Oct 16, 2017
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Jose Mourinho’s pragmatism results in a missed opportunity for Manchester United at Anfield

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On Saturday, for the second consecutive season, Jose Mourinho arrived at Anfield and firmly parked the Manchester United team bus across the face of David de Gea’s goal.

For those watching the contest on television and, even more so, those that journeyed to Liverpool for the early kick off, this was a game that had to be endured rather than enjoyed. It was a poor spectacle with little attacking ambition shown by either team with only two definitive clear-cut chances throughout the entire ninety minutes.

For both sets of supporters this game will not live long in the memory.

Mourinho admitted that, from his perspective, coming away from Anfield with a point was “ok” and explained his side’s pragmatic approach by highlighting injuries to key personnel, especially in central midfield, which limited his tactical flexibility.

Whilst there is undoubtedly truth in his statements, there were only two first team central midfielders available for selection with Paul Pogba still absent through injury, United’s approach to the game has still left many scratching their heads.

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This was undoubtedly a missed opportunity for United.

Mourinho and his team arrived at Anfield as joint leaders at the summit of the Premier League table, full of confidence and in fine form having won nine out of their last ten fixtures in all competitions. They had made a dominant start to the season, having scored three or more goals in seven of those contests, and certainly went into the game against Liverpool as favourites.

In contrast, Jurgen Klopp’s side had won just one of their previous seven fixtures across all competitions since the start of September and had failed to keep a clean sheet during that period. At their free-flowing best Liverpool are undoubtedly a joy to watch, yet recent weeks have demonstrated that they have a soft defensive underbelly.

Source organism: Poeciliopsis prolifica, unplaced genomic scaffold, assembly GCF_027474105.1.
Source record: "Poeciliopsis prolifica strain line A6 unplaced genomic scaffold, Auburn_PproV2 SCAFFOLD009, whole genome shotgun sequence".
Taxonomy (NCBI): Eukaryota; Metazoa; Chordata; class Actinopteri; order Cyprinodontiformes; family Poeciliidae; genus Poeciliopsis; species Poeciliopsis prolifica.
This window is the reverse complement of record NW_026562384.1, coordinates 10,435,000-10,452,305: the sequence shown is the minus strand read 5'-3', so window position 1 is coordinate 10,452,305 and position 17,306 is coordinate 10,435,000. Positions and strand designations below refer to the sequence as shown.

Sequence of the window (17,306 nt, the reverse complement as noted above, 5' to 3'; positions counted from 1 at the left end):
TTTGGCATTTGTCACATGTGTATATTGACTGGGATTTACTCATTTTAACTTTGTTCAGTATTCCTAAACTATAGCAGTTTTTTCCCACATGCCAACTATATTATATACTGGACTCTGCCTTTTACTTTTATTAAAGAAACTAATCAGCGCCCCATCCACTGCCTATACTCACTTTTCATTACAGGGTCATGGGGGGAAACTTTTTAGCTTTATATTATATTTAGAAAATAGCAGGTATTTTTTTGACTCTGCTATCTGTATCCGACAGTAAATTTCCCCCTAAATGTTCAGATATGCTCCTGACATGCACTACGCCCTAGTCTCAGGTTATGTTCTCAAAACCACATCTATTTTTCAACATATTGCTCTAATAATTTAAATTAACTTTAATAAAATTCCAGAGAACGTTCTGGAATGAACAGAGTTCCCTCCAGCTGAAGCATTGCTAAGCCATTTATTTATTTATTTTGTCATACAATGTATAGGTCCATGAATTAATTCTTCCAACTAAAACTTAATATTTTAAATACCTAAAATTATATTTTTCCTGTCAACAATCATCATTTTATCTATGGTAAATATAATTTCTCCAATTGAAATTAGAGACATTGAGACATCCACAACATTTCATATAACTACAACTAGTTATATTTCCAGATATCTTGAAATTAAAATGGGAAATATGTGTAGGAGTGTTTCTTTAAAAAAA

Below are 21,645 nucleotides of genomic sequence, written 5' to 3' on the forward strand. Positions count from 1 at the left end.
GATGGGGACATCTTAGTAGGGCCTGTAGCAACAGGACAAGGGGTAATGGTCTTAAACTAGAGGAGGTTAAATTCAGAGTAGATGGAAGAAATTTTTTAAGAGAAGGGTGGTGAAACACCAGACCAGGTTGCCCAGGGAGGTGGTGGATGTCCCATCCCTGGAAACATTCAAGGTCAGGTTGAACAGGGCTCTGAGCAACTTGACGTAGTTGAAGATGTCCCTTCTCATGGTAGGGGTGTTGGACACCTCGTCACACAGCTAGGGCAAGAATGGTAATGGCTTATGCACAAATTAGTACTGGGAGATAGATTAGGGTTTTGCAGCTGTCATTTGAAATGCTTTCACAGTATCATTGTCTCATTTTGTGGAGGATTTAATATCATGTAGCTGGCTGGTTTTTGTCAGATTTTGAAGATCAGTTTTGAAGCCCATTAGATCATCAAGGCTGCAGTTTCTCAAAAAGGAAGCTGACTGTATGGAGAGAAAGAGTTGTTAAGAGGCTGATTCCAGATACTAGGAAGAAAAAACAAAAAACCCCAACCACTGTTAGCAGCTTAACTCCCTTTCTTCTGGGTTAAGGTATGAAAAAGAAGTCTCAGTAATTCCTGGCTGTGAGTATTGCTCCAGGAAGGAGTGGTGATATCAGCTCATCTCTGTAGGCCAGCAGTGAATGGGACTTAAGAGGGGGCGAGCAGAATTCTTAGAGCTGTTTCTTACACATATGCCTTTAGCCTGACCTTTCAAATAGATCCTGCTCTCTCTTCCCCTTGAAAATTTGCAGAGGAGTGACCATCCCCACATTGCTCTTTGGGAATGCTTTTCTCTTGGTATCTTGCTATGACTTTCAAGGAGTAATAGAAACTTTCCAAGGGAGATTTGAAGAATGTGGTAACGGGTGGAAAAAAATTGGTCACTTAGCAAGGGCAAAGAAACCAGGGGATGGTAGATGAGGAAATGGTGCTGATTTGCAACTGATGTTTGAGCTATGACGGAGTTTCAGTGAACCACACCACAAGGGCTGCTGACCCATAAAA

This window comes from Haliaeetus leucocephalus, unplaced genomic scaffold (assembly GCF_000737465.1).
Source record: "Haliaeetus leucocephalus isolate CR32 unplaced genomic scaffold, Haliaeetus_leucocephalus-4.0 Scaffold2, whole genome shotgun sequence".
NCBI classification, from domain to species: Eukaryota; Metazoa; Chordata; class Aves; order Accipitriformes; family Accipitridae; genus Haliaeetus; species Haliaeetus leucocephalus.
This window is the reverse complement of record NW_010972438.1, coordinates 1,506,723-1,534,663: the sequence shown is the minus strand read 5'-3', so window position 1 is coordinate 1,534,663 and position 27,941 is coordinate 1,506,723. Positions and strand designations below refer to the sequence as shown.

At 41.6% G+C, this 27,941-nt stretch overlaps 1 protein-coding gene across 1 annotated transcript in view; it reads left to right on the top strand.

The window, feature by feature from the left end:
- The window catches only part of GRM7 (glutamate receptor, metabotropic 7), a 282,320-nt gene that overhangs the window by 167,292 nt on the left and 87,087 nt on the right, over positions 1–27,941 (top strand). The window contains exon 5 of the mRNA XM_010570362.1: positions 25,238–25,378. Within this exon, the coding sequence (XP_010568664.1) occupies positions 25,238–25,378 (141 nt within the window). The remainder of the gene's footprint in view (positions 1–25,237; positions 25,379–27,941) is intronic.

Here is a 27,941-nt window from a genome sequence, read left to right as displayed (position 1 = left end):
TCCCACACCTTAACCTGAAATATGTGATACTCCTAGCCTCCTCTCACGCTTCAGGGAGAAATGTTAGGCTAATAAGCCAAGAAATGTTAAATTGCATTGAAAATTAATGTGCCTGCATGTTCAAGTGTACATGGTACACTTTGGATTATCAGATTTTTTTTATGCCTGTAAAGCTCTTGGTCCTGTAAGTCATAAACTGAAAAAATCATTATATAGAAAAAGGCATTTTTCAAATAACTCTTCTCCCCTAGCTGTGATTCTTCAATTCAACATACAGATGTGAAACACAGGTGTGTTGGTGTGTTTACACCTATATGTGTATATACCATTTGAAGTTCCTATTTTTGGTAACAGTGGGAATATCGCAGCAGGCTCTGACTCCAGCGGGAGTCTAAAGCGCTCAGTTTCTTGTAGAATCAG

So, while a point at Anfield may look good on paper for Mourinho, in reality Saturday’s fixture was the perfect opportunity to play on the front foot and expose Liverpool’s defensive frailties. A more positive approach would surely have resulted in a greater chance of victory.

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It would have been highly unlikely that Liverpool’s back-four would have been able to contain the attacking threat and creativity provided by Romelu Lukaku, Anthony Martial, Marcus Rashford and Henrikh Mkhitaryan, had Mourinho opted to unshackle them.

United supporters will undoubtedly suggest that if Lukaku had converted his one, and only, goal scoring opportunity late in the second half, as he probably should have done, that Mourinho’s approach would have been justified.

However, the imposing Belgian forward failed to convert his strike and had it not been for de Gea’s outstretched leg which turned away Joel Matip’s header in the opening period then United would have come away from Anfield empty handed and the pragmatic approach would have come back to haunt them.

Whilst Mourinho will certainly receive much of the criticism from the media for the contest turning into a dour affair it is also worth noting that Liverpool should accept a portion of the blame.

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Klopp deployed a trio of solid, defensive-minded central midfielders throughout the contest, refusing to introduce any attacking flair into that area, and the lack of creativity in that middle third of the pitch certainly limited the amount of ammunition provided to the forwards. As the home team the onus should have been on Liverpool to take a more positive approach themselves.

Both managers will have come away from Anfield relatively content with a point, and yet, for Mourinho and United this was a missed opportunity. Victory against Liverpool would have been a definitive statement of intent aimed towards their title rivals – you doubt that Manchester City will utilise the same pragmatic approach when roll into town later in the season – but instead this contest turned into a damp squib.

Mourinho is correct, a point at Anfield is ok, but for United this was a missed opportunity to play on the front foot and claim all three.

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Martyn Cooke

Martyn is currently a PTA and Research Assistant in the Department of Exercise Science at the Manchester Metropolitan University (MMU). In addition to his teaching role he is also undertaking a PhD in Sports History that is exploring the origins and development of football in Staffordshire. Prior to working at MMU, Martyn spent a decade operating in the sport and leisure industry in a variety of roles including as a Sports Development Officers, PE Teacher, Football Coach and Operation Manager.

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